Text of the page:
NS: You mention areas of improvement and your jump into professional racing, what does an average week look like for you?

EM: I’ve been focussing a lot on my swimming as it was my clear weakness to start with. I’ve been doing 15-20km per week to play catch up. I’m doing around 15-20 hours per week of training (moving time). About 200km on the bike and 50km of running.

If I’m not training, I’ve been working on my social media, website and doing some casual work. I’ve been moving around heaps recently between Queenstown, Wellington and Auckland, so my standard week changes all the time!

I felt (and still feel) that I have heaps of room for improvement and wanted to give sport a good go.

// The future

NS: You took a decision that only very few people are willing to take; quitting a secure job to fully dedicate to finding your absolute best. What made you take that decision and what was the hard part about doing so?

EM: It wasn’t a typical time to resign. I had only done 2 half-ironman distance races and came 4th in my age group in both. Which is good, but not ‘resign from your job’ good. But I felt (and still feel) that I have heaps of room for improvement and wanted to give sport a good go.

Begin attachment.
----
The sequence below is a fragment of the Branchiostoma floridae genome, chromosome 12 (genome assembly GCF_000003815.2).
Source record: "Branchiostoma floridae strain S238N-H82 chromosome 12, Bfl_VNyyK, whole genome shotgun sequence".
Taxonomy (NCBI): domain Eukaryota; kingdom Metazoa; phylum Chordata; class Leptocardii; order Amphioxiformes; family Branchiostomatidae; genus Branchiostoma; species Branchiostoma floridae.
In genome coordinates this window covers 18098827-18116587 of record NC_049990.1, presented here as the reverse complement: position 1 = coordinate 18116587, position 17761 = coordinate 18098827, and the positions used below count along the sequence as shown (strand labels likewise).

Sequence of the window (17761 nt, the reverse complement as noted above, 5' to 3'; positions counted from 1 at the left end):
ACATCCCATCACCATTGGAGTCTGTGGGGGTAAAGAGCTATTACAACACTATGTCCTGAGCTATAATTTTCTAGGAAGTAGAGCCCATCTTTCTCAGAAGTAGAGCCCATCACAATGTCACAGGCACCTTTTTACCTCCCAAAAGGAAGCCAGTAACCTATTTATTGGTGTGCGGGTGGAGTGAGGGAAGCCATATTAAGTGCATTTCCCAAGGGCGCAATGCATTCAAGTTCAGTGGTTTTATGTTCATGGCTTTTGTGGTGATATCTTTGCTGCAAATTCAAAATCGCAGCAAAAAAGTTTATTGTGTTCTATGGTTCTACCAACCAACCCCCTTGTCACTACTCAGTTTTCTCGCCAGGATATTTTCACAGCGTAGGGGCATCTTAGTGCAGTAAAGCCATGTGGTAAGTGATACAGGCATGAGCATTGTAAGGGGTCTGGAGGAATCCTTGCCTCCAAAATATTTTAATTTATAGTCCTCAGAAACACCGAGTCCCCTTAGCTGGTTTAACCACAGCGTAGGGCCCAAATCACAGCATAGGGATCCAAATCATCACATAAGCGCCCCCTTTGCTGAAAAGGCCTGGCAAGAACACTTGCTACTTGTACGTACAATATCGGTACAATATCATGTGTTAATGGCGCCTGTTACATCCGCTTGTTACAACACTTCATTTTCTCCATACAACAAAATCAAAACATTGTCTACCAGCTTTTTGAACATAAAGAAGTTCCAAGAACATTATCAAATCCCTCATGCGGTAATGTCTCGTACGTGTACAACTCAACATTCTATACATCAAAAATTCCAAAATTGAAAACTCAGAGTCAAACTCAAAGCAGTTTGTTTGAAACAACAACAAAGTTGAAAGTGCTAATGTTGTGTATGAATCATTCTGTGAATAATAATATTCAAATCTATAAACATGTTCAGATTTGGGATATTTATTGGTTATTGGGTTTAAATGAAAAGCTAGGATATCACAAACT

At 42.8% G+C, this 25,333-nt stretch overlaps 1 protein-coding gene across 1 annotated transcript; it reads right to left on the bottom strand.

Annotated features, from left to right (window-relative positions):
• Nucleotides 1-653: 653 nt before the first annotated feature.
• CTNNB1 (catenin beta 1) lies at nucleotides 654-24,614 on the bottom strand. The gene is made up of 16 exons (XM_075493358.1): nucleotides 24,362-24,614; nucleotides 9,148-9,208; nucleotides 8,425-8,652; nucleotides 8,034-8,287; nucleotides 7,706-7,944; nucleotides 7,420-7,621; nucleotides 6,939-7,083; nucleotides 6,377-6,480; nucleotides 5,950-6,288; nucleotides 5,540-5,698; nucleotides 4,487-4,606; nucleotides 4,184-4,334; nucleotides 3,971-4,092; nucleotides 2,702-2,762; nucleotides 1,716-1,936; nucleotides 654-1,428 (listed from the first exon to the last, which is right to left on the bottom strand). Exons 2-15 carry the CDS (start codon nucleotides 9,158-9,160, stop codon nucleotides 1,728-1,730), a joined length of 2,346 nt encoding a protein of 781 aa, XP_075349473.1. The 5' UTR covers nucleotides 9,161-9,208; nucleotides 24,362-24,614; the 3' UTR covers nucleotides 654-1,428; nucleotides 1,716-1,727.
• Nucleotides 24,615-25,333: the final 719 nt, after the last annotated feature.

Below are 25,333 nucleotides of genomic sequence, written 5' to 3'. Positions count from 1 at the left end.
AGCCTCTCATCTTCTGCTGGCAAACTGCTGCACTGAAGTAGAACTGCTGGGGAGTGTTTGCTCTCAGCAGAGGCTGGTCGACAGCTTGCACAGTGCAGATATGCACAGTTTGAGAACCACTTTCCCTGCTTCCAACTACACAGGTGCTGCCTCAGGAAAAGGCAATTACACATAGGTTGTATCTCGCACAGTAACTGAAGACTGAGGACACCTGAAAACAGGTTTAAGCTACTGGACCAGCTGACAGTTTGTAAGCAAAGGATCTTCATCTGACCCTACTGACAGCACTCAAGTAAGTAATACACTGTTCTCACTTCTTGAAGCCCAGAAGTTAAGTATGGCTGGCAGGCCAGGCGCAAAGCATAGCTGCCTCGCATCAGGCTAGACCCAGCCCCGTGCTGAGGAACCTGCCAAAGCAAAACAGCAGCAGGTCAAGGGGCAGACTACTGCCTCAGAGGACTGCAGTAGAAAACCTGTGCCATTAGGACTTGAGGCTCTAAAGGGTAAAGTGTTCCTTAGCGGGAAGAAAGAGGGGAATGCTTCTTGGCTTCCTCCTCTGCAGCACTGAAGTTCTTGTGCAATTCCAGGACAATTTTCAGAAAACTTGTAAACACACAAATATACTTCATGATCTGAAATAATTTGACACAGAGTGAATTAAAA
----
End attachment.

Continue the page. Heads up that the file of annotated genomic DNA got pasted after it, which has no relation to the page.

I played hockey in the National Hockey League for Southland/Otago for two years and premier club hockey for 10 years but I was never quite good enough to take it to the next level. My main skill was fitness so I feel that triathlon is the perfect sport for that skill.

I had heaps of support from my friends, family and work colleagues. And while it probably was an early decision to quit, I still have my two degrees (Law and Commerce) to fall back on. For now, I’m loving putting heaps of effort into triathlon.

NS: Looking into the future, let’s say in 2 years, where will Emily be, what will she be doing?

EM: I’m really not sure! Flexibility has been key for me to get where I am today – not too worried about where I am as long as I can keep training. But I’ll hopefully be podiuming in the professional field!

I’d rather try it, than wonder ‘what if’.